Time machine in the US Congress

It was like we were in a time machine. Some old faces, and some even older stories, as if nothing has changed in the last quarter of a century. The discussion in the Committee on Foreign Affairs of the House of Representatives of the Congress was aimed at giving advice to the future presidential administration of Joe Biden on how to conduct the policy towards the Balkans. If we were in 1995, and not on the threshold of 2021, everything we heard would be much more logical, but fortunately there is no time machine.

The long-time head of this important committee, Congressman from New York Eliot Engel, is leaving that position, handing it over to his fellow citizen Gregory Meeks, and the discussion dedicated to the Balkans was his farewell charing of the Committee. It was an opportunity for his colleagues from the Congress to thank him for the good cooperation and, to say everything that is usually said on such occasions. Eliot Engel could not choose another topic for this occasion, because his career was marked by one word – Kosovo! It is difficult to find a more devoted and persistent advocate of Kosovo’s independence in Washington, and he demonstrated that on this occasion as well. He spoke about Kosovo Albanians as the greatest and most loyal friends of America in the whole world, he said that he had a lot of friends among Albanians in New York, and he was especially proud that a street in Pristina was named after him and that his face is on the postage stamp of Kosovo! Nice memories for a political retiree, which should be only his private matter, but it is different when such maximum bias and political short-sightedness turn into an important advisory form intended for the future president of the USA.

As a support, Congressman Engel invited to the Congress all the aces of the old American policy in the Balkans – Madeleine Albright, Daniel Serwer and Janusz Bugajski. And so, things were more than clear – Kosovo must be provided with full independence, full international recognition, preservation of its borders, membership in all international organizations, and Serbia must be forced to accept all that, otherwise it will be punished. Simple, isn’t it? Except that this concept is as old as it is unsuccessful, and Washington also gave up on it. Engel and his colleagues could have known that, if only they had remembered the words of Joe Biden, after the meeting he had with Aleksandar Vučić in Belgrade four years ago: “Serbia is successful, in our long history some things were painful and were not good, I’m proud that we’ve started a new chapter based on mutual respect.”

If the man you are now advising on how to pursue a policy towards the Balkans, and especially towards Serbia, said back in 2016, as the vice president of the United States, that America was changing its attitude towards Belgrade and would treat it in the future as a partner, not a rival, then at least those views of his should have been taken into account. And “accept the reality” that without Serbia, no work that concerns it can be completed. Thus, Engel, Serwer, Bugajski and others looked strange, like they have been taken out of a time capsule, buried deep in 1995 or 1999. Madeleine Albright looked least strange, reminding her colleagues that the Balkans today and the Balkans two decades ago are not even alike. And that the policy of the future president of the USA should be adjusted to that. As one of the proofs, she reminded that the American regional office for financial support DFC, with the agreement of President Vučić and Trump, has already been opened in Belgrade and that is, as she said, “a big step forward”.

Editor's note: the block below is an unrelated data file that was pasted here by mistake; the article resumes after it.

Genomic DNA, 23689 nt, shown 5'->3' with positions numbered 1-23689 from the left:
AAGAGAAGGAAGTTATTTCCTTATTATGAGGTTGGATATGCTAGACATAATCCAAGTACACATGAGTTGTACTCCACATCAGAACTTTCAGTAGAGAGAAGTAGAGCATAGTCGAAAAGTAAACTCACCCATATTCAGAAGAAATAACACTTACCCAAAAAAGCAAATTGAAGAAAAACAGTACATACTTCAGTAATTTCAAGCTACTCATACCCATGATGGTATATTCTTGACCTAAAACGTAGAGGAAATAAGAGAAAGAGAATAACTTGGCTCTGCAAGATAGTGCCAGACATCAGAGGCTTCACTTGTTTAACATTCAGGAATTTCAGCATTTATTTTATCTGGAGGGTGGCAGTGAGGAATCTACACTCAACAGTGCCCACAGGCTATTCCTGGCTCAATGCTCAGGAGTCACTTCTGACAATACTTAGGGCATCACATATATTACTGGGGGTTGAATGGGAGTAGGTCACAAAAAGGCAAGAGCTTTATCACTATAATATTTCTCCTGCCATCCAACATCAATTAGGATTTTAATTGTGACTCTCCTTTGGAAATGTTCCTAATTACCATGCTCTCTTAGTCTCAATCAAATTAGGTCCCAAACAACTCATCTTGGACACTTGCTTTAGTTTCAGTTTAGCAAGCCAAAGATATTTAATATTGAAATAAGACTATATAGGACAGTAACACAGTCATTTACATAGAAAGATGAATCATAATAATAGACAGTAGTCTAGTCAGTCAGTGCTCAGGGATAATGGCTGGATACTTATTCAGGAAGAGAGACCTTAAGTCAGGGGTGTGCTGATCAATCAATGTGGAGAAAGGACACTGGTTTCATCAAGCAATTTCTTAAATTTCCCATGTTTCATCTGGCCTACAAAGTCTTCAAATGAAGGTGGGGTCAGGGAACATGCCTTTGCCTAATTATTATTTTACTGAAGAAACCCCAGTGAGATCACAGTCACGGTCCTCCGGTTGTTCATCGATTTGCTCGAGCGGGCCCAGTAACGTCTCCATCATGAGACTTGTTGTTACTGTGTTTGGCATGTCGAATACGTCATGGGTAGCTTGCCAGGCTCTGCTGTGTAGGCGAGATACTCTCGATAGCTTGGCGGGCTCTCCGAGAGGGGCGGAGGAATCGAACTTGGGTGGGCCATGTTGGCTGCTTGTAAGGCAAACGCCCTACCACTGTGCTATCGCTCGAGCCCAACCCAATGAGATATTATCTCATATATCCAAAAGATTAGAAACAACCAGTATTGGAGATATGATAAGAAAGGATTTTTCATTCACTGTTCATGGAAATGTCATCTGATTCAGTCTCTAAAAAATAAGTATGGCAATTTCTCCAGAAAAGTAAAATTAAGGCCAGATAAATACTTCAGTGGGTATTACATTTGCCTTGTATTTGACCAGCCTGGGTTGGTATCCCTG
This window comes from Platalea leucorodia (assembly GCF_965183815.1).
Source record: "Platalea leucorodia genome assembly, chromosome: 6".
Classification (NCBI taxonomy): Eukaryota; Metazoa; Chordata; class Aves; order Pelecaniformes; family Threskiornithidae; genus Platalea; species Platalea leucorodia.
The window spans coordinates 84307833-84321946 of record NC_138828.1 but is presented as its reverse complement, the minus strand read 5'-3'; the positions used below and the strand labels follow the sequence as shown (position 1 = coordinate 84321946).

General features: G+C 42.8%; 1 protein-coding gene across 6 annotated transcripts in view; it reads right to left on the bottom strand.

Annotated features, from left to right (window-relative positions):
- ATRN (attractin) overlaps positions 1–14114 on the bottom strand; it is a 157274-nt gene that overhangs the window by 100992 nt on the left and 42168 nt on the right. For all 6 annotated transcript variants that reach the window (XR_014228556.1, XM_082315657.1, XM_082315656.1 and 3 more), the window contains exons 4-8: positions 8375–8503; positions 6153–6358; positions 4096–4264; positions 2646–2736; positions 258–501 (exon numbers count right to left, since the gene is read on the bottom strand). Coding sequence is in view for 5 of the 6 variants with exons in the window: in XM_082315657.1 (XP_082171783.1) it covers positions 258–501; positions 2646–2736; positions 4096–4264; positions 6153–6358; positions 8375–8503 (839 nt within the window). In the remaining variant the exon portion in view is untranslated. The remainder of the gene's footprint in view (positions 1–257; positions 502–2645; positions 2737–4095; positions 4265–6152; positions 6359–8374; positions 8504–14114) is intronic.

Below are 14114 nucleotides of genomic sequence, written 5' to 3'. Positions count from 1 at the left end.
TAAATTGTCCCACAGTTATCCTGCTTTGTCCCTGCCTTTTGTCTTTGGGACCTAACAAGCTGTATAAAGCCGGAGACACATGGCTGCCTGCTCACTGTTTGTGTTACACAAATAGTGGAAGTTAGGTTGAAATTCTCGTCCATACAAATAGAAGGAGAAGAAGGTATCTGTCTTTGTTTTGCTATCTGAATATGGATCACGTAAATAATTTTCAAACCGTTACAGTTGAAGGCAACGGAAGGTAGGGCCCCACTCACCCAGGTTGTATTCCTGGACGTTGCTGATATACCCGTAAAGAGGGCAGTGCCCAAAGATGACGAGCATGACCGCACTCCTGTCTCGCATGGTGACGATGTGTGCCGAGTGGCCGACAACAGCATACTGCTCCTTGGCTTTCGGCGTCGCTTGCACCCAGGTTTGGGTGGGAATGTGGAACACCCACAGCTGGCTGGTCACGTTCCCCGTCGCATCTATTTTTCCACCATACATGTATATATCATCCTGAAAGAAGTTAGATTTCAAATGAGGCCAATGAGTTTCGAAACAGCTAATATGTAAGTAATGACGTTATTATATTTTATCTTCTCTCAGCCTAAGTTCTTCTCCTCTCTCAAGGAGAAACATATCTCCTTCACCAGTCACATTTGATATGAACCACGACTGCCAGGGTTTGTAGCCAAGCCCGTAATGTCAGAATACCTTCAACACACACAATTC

When Madeleine Albright, an icon of American diplomacy from the period of the democratic administration, advises that new Serbian-American relations should be preserved, even if they have progressed under the “much hated” Trump, then she should be trusted. The common factor of this great change is Aleksandar Vučić, he was a host to Joe Biden in Belgrade four years ago, when the future American president said that “Serbia is an economic and political cornerstone for the entire region”, and three months ago Vučić “certified” these new relations by signing the agreement in the White House, which opens the door for the United States to come to the Balkans with money, ideas and good intentions, and not with pressure and bombs. An independent Kosovo will continue to be an unquestionable fact, but not at the cost of a conflict with those who think differently about it, primarily with Serbia, as a key country in the region, to paraphrase the future American president.

Eliot Engel’s farewell “party” was therefore a symbolic dance of an ancient and outdated policy that did not benefit America, Serbia or the Balkans. Fortunately, the words spoken there will not have an impact on future relations, because those who remain to build them, and that is primarily Vučić and Biden, understood each other well a few years ago, face to face. In the years ahead, they will not need advisors like Eliot Engel, Daniel Serwer or Janusz Bugajski, to whom we wish peaceful retirement days. At least when it comes to the Balkans.